President Guillermo Lasso is threatening to veto legislation being debated in the National Assembly if it goes beyond the Constitutional Court’s order to allow abortion in cases of rape. Some assembly members are proposing a broader revision of the current law, in line with abortion laws recently enacted in Argentina and Uruguay, where the decision is left to women.
“I am determined to veto it if it goes beyond the mandate or the court,” Lasso said in a recent interview. “I cannot tell you if it will be a total or partial veto since we are still waiting for the final text of the proposed law.”
Last April, the Constitutional Court decriminalized abortion in all cases involving rape. Previously, it was only permitted for disabled women or if a mother’s life was endangered. Lasso has said he will abide by the court ruling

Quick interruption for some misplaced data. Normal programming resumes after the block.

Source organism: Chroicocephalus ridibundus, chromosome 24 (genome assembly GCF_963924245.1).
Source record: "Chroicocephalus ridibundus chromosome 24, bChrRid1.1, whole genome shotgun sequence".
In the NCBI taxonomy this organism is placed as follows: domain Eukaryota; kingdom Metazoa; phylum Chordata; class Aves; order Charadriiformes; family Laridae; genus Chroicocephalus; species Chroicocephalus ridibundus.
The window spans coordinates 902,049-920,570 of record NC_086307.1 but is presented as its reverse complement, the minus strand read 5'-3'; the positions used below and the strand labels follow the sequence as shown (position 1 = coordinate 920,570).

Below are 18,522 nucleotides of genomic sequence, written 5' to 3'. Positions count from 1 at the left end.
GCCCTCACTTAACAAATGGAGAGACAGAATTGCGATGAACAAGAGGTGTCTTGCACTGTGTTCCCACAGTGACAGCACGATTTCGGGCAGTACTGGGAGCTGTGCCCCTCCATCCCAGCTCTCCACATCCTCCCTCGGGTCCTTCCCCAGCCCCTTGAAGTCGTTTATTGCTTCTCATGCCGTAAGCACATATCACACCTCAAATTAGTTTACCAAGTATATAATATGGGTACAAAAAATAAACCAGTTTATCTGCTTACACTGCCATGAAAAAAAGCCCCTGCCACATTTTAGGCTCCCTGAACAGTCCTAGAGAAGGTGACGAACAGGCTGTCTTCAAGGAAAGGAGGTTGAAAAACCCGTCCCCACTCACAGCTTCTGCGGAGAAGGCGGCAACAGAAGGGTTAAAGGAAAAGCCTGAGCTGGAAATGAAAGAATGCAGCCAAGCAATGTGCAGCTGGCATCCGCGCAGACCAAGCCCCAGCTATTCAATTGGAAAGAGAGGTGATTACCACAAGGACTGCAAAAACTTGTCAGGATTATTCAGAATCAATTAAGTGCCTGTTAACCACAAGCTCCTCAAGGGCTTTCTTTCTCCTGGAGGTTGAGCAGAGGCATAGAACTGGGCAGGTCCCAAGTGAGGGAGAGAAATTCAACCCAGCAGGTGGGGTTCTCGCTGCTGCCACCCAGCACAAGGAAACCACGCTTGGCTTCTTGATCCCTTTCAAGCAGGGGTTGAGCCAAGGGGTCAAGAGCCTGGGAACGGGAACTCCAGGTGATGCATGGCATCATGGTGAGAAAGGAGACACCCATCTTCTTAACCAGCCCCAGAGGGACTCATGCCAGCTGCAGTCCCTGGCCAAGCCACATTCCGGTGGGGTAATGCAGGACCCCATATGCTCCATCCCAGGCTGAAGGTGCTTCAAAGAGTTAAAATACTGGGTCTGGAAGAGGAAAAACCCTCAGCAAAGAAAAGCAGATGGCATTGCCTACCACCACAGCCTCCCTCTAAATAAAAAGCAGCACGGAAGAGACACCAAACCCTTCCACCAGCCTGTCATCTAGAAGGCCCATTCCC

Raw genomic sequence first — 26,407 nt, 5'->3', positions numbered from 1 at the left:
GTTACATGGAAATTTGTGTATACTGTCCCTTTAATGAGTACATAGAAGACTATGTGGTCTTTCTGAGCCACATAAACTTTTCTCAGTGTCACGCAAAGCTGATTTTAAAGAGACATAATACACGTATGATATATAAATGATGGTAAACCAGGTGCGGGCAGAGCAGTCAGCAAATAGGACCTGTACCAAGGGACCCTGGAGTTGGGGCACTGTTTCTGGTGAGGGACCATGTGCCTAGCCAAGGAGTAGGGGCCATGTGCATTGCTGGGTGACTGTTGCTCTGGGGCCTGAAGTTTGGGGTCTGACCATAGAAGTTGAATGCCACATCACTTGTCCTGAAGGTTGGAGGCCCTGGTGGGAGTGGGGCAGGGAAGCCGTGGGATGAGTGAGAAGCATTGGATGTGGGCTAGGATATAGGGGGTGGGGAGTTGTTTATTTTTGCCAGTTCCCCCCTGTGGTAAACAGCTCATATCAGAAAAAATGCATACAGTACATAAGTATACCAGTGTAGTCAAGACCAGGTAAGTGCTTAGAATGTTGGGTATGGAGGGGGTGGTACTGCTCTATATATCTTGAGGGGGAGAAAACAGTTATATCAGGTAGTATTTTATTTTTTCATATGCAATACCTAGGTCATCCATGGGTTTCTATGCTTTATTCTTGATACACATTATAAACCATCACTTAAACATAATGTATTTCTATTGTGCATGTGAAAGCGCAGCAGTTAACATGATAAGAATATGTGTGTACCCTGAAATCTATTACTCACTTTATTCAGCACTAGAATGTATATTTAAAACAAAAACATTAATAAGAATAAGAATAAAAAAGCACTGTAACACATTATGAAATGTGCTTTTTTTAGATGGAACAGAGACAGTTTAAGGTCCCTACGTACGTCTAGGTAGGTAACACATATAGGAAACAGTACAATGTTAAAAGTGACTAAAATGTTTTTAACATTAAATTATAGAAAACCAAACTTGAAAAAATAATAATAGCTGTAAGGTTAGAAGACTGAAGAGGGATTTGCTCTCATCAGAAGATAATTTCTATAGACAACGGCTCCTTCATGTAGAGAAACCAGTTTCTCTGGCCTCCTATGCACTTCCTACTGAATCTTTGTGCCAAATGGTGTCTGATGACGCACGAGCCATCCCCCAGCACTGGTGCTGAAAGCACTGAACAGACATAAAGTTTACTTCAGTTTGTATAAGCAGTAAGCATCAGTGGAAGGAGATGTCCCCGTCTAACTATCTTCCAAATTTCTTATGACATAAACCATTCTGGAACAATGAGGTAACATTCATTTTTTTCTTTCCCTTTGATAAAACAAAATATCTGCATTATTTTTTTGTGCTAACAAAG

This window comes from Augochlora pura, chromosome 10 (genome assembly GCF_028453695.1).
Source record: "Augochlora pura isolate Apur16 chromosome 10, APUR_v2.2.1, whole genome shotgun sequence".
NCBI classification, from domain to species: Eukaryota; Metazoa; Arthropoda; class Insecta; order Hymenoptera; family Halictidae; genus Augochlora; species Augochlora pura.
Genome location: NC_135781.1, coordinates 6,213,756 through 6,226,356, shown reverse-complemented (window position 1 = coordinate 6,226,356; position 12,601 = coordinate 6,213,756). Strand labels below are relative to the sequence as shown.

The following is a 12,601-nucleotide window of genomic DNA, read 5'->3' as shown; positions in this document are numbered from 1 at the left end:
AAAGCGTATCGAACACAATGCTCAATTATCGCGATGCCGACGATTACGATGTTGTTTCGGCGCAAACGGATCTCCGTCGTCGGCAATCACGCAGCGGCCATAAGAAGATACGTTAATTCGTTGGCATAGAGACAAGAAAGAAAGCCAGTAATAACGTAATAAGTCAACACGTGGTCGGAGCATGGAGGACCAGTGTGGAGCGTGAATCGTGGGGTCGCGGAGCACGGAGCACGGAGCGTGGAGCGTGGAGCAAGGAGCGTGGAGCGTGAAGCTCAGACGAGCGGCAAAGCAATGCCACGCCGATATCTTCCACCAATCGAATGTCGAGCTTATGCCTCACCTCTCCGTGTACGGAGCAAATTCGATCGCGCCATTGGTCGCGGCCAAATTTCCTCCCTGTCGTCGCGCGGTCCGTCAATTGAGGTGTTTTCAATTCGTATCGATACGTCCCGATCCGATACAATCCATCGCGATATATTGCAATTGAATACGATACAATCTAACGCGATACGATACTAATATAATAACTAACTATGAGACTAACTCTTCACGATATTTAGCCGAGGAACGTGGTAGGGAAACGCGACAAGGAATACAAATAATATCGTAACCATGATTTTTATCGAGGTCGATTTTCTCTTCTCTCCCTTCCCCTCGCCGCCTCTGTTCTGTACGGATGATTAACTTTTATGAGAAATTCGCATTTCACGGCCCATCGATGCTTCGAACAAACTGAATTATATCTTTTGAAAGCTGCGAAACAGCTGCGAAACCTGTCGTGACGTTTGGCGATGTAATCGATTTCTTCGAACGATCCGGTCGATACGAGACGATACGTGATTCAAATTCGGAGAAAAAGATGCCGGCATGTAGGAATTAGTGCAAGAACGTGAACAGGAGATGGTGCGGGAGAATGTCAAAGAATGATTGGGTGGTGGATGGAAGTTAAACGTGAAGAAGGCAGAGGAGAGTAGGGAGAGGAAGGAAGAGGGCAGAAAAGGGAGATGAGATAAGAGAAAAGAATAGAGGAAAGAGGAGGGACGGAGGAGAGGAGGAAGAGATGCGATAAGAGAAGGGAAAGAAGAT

The proposal currently being considered by the Assembly does not require a formal rape complaint or a physical examination prior to an abortion. Some of the bill’s sponsors say it would not be practical to wait for a rape conviction since that can take as long as two years in the Ecuadorian legal system.
“Without refinement, I will veto this bill if it is approved by the full Assembly,” Lasso said. “I will abide by the court’s decriminalization ruling but I expect the legislation to maintain a narrow focus.”
“Everyone who knows me, including the leadership of the Assembly, is aware of the fact that I believe in the defense of life from conception until natural death. Based on my religious beliefs, I do not believe in abortion, just as I do not believe in the death penalty. Beyond the court’s ruling, I will not allow abortion.”
Former presidents Lenin Moreno and Rafael Correa, strict Roman Catholics like Lasso, were also opposed to abortion and blocked earlier attempts to change the law.